2. Embrace the Imperfections of Human Nature: How many times how you asked yourself “Why is this happening to ME?” Or how many times have you searched social media and thought “Wow, these people are living the perfect life? What is wrong with ME?” We have all experienced this discord many times in our lives. We believe as though everyone else is living “normal” and “perfect” lives, while we are suffering in isolation from our shortcomings. News flash: Everyone is imperfect. Actually, the definition of “human” embodies “vulnerability, mortality, and imperfection.” So, instead of dwelling on why these negative experiences involve you or why you aren’t living a “normal” life, understand that suffering and inadequacy are part of the human experience. We are all capable of mistakes, flaws, and imperfections, yet, the way in which we recognize this shared humanity enriches our connections with others, while also reducing our feelings of isolation.
  3. Bring Awareness to the Present Moment: Live in the present moment. Why dwell on past experiences or grow anxious about the future, when we can embrace the here and now? Many times, our self-criticism stems from a past event in which we were displeased with our actions: “I shouldn’t have done that” or “I should have done this instead.” Our experiences embrace our individuality. Think about it; if there were a correct response for every action, our world would be quite dull and boring. By utilizing mindfulness-based techniques and our compassion for ourselves, we can bring the situation to the present moment by acknowledging the circumstantial discomfort and being gentle with ourselves.

Self-Compassion in Eating Disorder Recovery

While in recovery from an eating disorder, we are often faced with many different obstacles that challenge our compassion for ourselves. Take social media and this idea of the “normal” and “perfect” life.  When in the depths of an eating disorder, comparing ourselves to others in every way, shape, and fashion is an inevitable part of the disorder. It is easy to get caught up in the comparing mind, and negative self-talk when scrolling through our social media feeds to find that everyone we know has presented their best selves.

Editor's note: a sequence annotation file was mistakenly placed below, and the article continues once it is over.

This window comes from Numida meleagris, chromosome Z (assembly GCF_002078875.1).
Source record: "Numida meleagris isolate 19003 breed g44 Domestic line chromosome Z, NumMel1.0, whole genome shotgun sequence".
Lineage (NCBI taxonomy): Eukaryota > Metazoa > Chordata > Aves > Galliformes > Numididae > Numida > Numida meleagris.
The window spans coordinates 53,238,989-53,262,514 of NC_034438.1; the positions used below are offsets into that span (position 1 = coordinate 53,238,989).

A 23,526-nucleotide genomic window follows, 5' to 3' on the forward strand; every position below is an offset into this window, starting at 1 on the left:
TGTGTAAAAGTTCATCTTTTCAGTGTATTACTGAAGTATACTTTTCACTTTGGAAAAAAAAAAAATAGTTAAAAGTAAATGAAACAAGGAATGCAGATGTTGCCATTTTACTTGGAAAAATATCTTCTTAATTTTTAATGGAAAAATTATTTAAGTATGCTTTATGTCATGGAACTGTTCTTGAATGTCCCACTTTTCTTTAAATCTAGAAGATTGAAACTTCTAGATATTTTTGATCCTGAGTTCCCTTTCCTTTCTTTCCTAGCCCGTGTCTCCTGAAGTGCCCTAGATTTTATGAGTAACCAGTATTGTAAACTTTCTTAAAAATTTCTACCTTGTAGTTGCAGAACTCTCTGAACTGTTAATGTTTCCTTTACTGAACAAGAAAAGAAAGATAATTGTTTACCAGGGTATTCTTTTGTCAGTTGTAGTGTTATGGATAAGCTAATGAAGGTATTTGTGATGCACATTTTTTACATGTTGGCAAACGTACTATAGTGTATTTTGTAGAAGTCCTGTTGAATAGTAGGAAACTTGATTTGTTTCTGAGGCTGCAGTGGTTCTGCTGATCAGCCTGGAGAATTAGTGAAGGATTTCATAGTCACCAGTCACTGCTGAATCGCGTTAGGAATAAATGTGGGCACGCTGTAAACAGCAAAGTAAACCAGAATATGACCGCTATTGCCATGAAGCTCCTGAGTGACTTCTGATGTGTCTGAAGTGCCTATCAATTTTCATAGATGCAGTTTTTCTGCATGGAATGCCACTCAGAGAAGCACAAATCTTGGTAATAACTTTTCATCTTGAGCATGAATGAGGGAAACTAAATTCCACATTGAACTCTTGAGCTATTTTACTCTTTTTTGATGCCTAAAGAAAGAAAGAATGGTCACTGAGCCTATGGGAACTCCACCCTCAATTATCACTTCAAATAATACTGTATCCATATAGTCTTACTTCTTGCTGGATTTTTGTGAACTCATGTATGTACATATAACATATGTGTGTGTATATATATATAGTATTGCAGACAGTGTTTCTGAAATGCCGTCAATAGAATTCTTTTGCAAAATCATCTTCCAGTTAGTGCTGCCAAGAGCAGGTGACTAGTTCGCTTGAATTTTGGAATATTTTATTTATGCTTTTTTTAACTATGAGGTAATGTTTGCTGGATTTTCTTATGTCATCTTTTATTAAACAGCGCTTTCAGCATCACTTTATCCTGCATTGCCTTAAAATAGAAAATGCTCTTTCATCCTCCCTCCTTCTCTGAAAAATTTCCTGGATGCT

Let’s also take the topic of food in general, as an example. In our society, many holidays and events revolve around food. For those in recovery from an eating disorder, these tend to be the most difficult times (rightfully so) to continue to sustain recovery and embrace self-compassion. By acknowledging these challenging times for ourselves, rather than wallowing in negative self-talk, which let’s face it, does not motivate anyone to love themselves, we can understand that we are not alone in our struggles. Eating disorders love and feed off isolation, but our interconnectedness with others fuels our compassion for ourselves and ultimately continues to drive our recovery.

Also, take into consideration that “relapse” is a part of the process. Relapse can make us stronger, if we let it. Relapse is a time to:

  • Acknowledge the precipitating factors and situation at hand
  • Acknowledge that we are humans and are imperfect
  • Be kind and gentle with ourselves because we are inevitably going to make mistakes and that’s okay

Selah House can Help

Recovery is a life-long journey, and one which is sometimes difficult to maintain; however, with the help of love for ourselves and knowing that we are not alone in this, we can strive to continue to reclaim our freedom and live the life that was meant for us.

At Selah House, we help you understand that recovery from your eating disorder is possible and attainable. We treat your whole being with therapeutic psychiatric, medical, and nutritional care that supports you physically, spiritually, and emotionally during recovery.

If you or a loved one is struggling with an eating disorder, we are here to help. Call us today at 866-324-8081 or complete our contact form for more information.